Minding the Performance Gap
Consider this, in 1969 a computer running at 0.043 MHz with fewer electronics than a modern toaster was able to help a team of astronauts to land on the moon. To meet the constraints of the time, the engineering team strove to make the software as efficient as possible by coding in the assembly and then uploading it with punch cards. Back in the days of expensive RAM and limited CPUs, programmers had to optimize their code logic, be frugal with memory, and fastidious about freeing it up.
Nowadays, even modest systems have processors with multiple cores running over 1GHz, roughly 100,000 times faster than the computer used in the Apollo 11 mission! Over the years, as computer resources became cheaper than developers, our priorities changed. It became easier and quicker to add RAM or scale up an Amazon server than to optimize code.
Then the smartphone era happened, and it was like going back in time. Suddenly we had to program for a fraction of the computation power we were used to, and choose between a few major platforms. Today, with the internet of things reaching into every corner of life, we have to develop software for even less powerful products. It feels like the pendulum has swung us back to some bygone era!
Finding the Gap
Although the speed of computers has increased insanely fast, it has not been as linear as you might think. The logarithmic graph below shows the Dhrystone benchmarks for various CPUs plotted against the year they were released.
These tests perform integer operations and report the number of iterations of the main code every second. While CPU power has grown steadily over the years, the trend line is about 5-7 years behind for phones, which means code must be optimized to run smoothly. Notice that the range of CPU power available is bigger than for desktop computers; while the average phone in North America is pretty powerful, in emerging markets devices are still rather limited. Yet we expect them to run the same software! IoT devices, which are about 5-7 years behind smartphones, have a similar trajectory, but the diversity of platforms and CPUs is even greater.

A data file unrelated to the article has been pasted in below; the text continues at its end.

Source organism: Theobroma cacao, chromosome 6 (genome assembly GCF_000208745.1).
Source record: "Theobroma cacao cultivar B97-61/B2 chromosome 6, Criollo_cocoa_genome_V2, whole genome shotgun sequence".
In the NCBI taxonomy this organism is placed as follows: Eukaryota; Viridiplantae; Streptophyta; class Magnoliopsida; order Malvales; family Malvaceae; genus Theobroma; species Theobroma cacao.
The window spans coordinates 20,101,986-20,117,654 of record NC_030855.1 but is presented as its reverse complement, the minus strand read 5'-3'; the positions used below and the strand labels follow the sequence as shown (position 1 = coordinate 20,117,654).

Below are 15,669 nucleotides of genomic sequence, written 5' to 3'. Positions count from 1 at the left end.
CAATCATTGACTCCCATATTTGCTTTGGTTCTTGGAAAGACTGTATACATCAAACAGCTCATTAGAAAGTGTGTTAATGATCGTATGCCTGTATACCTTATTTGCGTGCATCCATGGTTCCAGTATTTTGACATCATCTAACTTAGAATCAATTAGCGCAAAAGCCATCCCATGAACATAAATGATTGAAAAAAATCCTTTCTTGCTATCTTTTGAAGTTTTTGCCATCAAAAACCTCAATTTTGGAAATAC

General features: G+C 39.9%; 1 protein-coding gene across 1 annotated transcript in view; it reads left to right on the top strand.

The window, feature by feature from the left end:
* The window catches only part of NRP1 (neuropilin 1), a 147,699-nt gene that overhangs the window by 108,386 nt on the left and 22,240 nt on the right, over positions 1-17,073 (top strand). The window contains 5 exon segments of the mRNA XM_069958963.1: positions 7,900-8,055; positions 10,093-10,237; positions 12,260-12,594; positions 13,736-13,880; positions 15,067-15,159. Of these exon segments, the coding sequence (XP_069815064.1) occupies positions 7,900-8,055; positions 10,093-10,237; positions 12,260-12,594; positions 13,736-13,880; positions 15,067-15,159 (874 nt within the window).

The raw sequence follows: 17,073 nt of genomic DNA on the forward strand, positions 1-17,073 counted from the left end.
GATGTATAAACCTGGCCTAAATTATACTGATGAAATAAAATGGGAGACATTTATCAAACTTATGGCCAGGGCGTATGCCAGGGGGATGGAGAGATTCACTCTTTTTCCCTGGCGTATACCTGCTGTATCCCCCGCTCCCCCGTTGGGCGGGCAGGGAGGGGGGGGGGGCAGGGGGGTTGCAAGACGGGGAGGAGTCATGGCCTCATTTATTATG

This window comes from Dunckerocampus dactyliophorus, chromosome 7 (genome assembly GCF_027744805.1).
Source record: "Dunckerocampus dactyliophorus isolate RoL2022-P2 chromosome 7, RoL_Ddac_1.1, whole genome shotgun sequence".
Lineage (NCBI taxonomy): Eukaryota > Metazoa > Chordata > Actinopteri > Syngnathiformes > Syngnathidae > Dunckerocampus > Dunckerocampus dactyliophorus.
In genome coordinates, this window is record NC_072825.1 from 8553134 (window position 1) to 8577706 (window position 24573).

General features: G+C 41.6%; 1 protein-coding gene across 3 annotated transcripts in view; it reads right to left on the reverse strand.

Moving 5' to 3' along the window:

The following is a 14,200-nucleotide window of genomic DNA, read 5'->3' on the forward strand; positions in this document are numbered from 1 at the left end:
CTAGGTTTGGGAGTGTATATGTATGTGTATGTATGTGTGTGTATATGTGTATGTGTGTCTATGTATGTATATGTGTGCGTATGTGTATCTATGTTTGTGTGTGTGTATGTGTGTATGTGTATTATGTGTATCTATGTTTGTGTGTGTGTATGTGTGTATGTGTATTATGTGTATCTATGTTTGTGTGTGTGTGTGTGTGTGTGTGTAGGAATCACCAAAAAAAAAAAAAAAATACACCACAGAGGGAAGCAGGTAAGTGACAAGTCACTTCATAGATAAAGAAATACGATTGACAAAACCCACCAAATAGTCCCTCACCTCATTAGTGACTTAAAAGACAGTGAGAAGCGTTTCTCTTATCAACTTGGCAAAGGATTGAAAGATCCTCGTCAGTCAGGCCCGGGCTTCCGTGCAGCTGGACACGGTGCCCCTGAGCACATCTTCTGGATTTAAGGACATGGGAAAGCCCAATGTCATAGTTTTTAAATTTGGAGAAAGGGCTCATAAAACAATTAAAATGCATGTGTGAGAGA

So, what does that mean for the modern IoT developer?
Programming for Slow devices
As in the early days of space travel and smartphones, developers are faced with a technological hurdle. Most devices used for IoT development are tiny, low powered, and have limited batteries. The tradeoff is lower computational power.
Programmers have to relearn many performance-enhancing techniques to deliver the form-factor and connectivity needed to succeed in the IoT business.
They have to be mindful that the latest and greatest tools that work smoothly on a development machine will most likely not run well in these constrained environments. Think of Docker containers and how they might overburden an IoT device.
The IoT Hardware Dilemma
The Arduino is a micro-controller. It runs very simple code, usually written in C, that loops over and over. It has very limited computational power (a 16MHz CPU and 32kB available to flash your code). You cannot run external software on it since there’s no operation system. It can only input or output for a few 3-5V pins. It has a serial port to receive or transmit information to an external machine, and you can connect a Bluetooth or a Wifi chip to enable wireless communication. This makes it perfect for running small self-contained devices like a fancy clock using a bunch of LEDs for the display, but don’t expect to be able to do any sort of calculations or machine learning!
On the other hand, the Raspberry Pi is a full miniaturized computer. It comes in many different formats ranging from a 700MHz CPU for the model “A” to a quad-core 1.2 GHz 64 bit processor for the Pi 3. They run a full operating system and you can attach various USB peripherals such as a keyboard, mouse or camera. Because these models all have an external display port, they are often used as a media center. It’s full featured but small, so you can easily integrate it into an IoT project.